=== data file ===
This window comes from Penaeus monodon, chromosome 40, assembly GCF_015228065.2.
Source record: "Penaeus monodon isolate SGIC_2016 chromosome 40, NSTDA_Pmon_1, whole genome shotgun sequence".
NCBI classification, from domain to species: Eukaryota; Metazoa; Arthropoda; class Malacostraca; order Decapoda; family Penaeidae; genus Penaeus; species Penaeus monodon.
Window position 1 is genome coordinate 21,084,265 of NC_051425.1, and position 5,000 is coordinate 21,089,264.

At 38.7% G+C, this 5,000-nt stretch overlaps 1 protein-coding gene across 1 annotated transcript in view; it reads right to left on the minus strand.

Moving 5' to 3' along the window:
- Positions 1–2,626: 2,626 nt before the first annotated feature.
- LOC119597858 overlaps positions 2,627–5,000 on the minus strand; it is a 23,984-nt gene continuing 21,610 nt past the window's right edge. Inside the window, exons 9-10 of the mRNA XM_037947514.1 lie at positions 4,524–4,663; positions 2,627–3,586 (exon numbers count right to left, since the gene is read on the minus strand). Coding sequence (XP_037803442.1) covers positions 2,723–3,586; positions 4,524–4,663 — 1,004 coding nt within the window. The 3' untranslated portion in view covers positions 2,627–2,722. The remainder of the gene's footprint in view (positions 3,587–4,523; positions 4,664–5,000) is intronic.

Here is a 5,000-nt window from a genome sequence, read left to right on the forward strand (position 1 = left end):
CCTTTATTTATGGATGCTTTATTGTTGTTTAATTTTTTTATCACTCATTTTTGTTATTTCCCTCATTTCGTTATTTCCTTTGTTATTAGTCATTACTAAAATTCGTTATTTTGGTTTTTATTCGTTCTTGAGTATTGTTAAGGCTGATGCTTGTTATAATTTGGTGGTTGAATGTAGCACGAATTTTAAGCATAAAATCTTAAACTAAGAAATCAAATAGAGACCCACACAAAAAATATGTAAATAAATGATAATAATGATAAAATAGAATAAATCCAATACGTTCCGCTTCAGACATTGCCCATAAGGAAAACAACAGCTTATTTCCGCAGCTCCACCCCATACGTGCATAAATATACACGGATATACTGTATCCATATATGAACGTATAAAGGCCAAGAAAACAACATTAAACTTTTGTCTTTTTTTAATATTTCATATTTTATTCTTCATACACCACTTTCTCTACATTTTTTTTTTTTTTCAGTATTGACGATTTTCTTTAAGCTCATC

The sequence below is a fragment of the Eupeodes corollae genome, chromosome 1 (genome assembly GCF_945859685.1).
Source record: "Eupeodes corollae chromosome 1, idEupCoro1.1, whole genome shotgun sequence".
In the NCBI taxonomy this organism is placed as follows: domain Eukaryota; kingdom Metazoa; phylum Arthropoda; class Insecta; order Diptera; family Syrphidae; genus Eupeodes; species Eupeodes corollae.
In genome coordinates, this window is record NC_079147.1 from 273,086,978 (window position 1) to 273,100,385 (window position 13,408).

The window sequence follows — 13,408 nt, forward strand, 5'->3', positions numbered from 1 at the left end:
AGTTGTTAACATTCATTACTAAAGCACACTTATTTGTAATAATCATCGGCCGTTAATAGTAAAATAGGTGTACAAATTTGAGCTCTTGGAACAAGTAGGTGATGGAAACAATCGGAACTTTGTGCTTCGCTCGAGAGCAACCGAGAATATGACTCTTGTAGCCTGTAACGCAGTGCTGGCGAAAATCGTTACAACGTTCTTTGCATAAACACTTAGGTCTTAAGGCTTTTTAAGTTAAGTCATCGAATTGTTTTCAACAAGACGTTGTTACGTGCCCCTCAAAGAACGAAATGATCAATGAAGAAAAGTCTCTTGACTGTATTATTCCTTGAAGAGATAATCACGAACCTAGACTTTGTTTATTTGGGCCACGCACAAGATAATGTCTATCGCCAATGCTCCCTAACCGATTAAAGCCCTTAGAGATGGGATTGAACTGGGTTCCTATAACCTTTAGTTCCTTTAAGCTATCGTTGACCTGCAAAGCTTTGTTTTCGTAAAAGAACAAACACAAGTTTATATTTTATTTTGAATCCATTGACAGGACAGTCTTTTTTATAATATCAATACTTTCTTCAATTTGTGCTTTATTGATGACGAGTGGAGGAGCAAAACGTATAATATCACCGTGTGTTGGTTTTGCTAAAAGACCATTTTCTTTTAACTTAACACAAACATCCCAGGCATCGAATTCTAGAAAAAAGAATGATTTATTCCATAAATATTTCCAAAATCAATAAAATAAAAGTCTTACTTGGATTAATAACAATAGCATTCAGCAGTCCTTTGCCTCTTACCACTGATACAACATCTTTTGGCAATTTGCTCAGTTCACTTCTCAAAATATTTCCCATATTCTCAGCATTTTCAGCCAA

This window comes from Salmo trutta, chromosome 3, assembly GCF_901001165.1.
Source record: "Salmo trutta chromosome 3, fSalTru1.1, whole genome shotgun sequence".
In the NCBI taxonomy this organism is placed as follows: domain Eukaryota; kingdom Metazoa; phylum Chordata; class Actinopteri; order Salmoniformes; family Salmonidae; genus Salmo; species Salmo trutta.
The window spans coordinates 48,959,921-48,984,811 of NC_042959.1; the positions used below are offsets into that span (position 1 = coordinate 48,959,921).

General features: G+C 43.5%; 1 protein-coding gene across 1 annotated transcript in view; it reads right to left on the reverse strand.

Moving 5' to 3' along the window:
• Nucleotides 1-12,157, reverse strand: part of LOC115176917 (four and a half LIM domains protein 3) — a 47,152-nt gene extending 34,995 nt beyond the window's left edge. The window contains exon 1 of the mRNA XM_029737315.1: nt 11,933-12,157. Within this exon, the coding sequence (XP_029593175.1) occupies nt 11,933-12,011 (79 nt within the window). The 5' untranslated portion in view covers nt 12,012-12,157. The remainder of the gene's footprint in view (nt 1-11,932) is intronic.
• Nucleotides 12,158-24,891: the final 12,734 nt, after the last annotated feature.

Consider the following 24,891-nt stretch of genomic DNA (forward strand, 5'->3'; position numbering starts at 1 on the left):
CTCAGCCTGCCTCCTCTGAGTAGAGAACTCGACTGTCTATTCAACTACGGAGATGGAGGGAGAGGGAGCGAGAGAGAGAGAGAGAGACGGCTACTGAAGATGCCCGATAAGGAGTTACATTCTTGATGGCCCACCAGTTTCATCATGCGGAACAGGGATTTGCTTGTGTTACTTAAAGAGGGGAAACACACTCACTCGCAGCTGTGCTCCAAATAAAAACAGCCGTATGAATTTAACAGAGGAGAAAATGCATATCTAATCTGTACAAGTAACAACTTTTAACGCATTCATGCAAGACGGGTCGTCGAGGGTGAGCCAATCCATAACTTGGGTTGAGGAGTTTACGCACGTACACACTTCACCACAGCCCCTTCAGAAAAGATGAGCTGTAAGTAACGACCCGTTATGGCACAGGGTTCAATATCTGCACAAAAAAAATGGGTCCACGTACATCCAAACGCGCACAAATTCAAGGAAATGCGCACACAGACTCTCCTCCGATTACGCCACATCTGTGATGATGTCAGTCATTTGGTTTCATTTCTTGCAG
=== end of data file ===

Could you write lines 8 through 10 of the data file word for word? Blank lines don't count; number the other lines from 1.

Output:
- LOC119597858 overlaps positions 2,627–5,000 on the minus strand; it is a 23,984-nt gene continuing 21,610 nt past the window's right edge. Inside the window, exons 9-10 of the mRNA XM_037947514.1 lie at positions 4,524–4,663; positions 2,627–3,586 (exon numbers count right to left, since the gene is read on the minus strand). Coding sequence (XP_037803442.1) covers positions 2,723–3,586; positions 4,524–4,663 — 1,004 coding nt within the window. The 3' untranslated portion in view covers positions 2,627–2,722. The remainder of the gene's footprint in view (positions 3,587–4,523; positions 4,664–5,000) is intronic.

Here is a 5,000-nt window from a genome sequence, read left to right on the forward strand (position 1 = left end):
CCTTTATTTATGGATGCTTTATTGTTGTTTAATTTTTTTATCACTCATTTTTGTTATTTCCCTCATTTCGTTATTTCCTTTGTTATTAGTCATTACTAAAATTCGTTATTTTGGTTTTTATTCGTTCTTGAGTATTGTTAAGGCTGATGCTTGTTATAATTTGGTGGTTGAATGTAGCACGAATTTTAAGCATAAAATCTTAAACTAAGAAATCAAATAGAGACCCACACAAAAAATATGTAAATAAATGATAATAATGATAAAATAGAATAAATCCAATACGTTCCGCTTCAGACATTGCCCATAAGGAAAACAACAGCTTATTTCCGCAGCTCCACCCCATACGTGCATAAATATACACGGATATACTGTATCCATATATGAACGTATAAAGGCCAAGAAAACAACATTAAACTTTTGTCTTTTTTTAATATTTCATATTTTATTCTTCATACACCACTTTCTCTACATTTTTTTTTTTTTTCAGTATTGACGATTTTCTTTAAGCTCATC